Lastly, French/Francophone cinema was absolutely on fire this year. Dutch master Paul Verhoeven shows you how it’s done with the wickedly funny medieval sex romp Benedetta. Newcomers from Switzerland and Belgium, Andreas Fontana and Laura Wandel, immediately get your attention with their respective feature debuts, the meticulously calibrated slow-burn thriller Azor and the effortlessly engaging schoolyard drama Playground. Eternal enfant terrible Gaspar Noé surprises again with the highly conceptual, brilliantly framed and shot dementia drama Vortex. And three veteran French filmmakers––Yvan Attal, Xavier Giannoli, and Bruno Dumont––all turned in strong, vastly different works: a courtroom drama that smartly presents conflicting ideas of consent and the power dynamics at play in a rape case (The Accusation), a sumptuous Balzac adaptation that gets the message of artistic and journalistic integrity right (Lost Illusions), and a maybe-satire that defies labels in its unique blend of high drama and farce (France).
Now, on to the favorites.
Honorable Mentions: The Green Knight, In the Heights, Ahed’s Knee, Titane, The Girl and the Spider
10. First Time (Nicolaas Schmidt)
What if Before Sunrise, but Tsai-Ming Liang? Almost nothing “happens” in this film about a chance encounter between two strangers on a subway train, yet everything changes by the end of the journey. With radical minimalism Schmidt observes the hectic rush of city life and captures the tender, quietly monumental start of a romance. Despite the complete, unchanging passivity of perspective there’s true musicality to the mise-en-scène that builds momentum and sings what’s left unsaid. The work of an original.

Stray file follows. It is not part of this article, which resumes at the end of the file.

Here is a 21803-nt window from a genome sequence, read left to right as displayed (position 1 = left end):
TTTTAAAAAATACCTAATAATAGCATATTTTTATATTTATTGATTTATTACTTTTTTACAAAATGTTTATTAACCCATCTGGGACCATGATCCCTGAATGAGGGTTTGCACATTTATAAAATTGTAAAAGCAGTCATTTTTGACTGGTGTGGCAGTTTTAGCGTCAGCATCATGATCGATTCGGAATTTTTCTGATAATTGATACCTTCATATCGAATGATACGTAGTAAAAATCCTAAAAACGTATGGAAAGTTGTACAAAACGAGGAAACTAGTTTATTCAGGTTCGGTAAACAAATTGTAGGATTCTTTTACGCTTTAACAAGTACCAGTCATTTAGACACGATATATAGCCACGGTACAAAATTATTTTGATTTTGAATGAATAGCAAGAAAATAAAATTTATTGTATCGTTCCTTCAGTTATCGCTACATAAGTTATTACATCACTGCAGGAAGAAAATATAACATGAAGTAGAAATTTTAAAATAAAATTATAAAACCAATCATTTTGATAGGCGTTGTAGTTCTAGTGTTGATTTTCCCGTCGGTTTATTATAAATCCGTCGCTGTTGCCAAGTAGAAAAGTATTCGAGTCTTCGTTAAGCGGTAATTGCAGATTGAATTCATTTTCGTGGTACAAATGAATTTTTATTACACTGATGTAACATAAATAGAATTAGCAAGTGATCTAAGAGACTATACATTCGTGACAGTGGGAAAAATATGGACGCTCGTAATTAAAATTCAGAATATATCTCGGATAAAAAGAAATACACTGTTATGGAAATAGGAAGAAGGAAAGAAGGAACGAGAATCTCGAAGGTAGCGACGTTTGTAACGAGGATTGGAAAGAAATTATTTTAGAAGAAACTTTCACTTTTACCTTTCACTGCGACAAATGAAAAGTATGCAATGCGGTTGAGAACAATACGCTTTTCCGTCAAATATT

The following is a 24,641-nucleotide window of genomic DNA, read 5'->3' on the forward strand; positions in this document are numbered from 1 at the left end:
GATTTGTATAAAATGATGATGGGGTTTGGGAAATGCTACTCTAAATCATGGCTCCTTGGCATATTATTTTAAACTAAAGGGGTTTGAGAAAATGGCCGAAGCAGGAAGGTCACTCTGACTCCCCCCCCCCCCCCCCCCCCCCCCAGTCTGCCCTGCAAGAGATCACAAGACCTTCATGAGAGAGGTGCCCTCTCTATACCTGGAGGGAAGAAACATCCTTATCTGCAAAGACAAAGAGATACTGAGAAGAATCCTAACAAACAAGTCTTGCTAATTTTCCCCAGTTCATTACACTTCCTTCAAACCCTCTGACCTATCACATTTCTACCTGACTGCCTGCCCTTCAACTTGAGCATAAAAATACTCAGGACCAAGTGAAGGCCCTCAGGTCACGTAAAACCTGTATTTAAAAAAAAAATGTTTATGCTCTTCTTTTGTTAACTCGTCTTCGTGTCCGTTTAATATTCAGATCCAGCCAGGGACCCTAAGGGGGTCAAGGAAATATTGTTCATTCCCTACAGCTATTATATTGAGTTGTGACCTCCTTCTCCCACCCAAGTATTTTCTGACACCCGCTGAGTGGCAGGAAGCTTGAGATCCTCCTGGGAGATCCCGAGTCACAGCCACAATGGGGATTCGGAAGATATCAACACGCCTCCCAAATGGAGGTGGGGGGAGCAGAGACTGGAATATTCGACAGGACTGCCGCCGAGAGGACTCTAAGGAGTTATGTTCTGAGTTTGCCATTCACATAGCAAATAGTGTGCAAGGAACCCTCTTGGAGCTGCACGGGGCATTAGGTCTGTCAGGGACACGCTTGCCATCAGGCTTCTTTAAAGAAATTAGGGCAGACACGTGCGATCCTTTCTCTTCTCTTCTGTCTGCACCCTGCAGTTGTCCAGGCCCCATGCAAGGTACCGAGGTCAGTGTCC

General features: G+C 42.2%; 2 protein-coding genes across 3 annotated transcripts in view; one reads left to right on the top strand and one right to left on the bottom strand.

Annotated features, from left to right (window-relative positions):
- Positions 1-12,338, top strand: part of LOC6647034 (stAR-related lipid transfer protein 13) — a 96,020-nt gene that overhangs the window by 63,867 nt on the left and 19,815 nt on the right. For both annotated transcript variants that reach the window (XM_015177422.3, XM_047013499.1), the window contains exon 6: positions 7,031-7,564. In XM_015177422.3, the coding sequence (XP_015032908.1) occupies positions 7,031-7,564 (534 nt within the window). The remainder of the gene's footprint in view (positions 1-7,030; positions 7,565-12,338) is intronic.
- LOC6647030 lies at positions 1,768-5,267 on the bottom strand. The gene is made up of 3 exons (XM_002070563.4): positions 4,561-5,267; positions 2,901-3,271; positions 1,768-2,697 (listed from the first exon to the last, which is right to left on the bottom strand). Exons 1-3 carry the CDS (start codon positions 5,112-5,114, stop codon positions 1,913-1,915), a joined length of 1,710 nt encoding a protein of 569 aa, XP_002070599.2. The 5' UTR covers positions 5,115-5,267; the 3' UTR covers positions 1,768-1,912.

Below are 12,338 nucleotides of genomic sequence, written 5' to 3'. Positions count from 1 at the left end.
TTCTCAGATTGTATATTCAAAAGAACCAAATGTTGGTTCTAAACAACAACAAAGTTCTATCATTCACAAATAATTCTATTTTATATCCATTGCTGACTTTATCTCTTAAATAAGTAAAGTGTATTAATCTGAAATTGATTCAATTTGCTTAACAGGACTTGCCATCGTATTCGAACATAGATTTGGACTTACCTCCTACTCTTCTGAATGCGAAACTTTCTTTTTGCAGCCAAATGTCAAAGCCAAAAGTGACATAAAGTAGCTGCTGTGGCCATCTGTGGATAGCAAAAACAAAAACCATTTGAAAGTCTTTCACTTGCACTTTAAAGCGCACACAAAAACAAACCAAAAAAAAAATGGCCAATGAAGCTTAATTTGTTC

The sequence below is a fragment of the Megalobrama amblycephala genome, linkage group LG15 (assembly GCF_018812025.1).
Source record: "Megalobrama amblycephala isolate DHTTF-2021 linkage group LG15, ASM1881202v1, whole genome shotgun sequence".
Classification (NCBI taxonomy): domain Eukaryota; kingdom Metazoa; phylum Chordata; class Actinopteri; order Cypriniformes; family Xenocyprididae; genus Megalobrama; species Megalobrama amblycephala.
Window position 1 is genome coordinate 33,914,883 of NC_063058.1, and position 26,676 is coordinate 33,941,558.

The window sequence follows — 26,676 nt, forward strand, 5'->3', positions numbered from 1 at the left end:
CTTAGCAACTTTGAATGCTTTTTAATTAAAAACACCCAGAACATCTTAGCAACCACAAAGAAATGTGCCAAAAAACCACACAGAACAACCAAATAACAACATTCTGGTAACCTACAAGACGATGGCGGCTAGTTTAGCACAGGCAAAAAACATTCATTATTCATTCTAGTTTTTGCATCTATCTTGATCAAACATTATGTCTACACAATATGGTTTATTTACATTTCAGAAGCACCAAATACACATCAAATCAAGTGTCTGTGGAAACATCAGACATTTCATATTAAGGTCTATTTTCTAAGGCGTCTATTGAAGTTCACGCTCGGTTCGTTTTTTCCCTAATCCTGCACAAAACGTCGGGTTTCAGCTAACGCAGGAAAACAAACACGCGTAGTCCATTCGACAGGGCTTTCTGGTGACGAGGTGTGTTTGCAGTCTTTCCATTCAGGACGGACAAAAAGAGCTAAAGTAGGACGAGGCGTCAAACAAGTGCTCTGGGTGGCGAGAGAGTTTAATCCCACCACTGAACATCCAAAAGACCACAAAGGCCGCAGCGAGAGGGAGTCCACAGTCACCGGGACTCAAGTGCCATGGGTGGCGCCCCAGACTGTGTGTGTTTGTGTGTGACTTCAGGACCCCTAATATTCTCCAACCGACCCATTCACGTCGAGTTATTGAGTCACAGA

9. Passing (Rebecca Hall)
A most elegant literary adaptation that hits the perfect jazzy note to tell a story of in-betweens. From the color of their skin to the feelings they have for each other, everything about the two heroines is ambiguous and Hall keeps the doubt beautifully alive. Both Tessa Thompson and Ruth Negga are tremendous—especially the latter, who plays a fascinatingly troubled character with remarkable depth. The final look she gives is one of sadness, relief, accusation, and understanding, a look so expressive it haunts.
8. I Want to Talk About Duras (Claire Simon)
A movie featuring two people sitting in a room talking is not supposed to work. A “biopic” where the subject is not in the picture is not supposed to work. And yet. This formally audacious, narratively gripping chamber piece about the life of controversial writer Marguerite Duras as told by her gay lover in an extensive interview captivates from start to finish. Simon makes great, unexpected choices to maintain tension throughout. Emmanuelle Devos and Swann Arlaud are at the very top of their game. To see them go at each other for 95 minutes is mesmerizing.
7. Cryptozoo (Dash Shaw)
Come for the dazzling spectacles and fantastic beasts, stay for the lovely message of live and let live. This wildly imaginative modern fable confirms Shaw as a singular talent pushing the boundaries of animated filmmaking in ways nobody else is. His strikingly outlandish aesthetics look nothing like the personality-free, merchandise-ready designs of any studio output and his vision for an alternate universe with creatures and spells is genuinely, exhilaratingly subversive. An exceptional exercise in cinematic world-building for adults.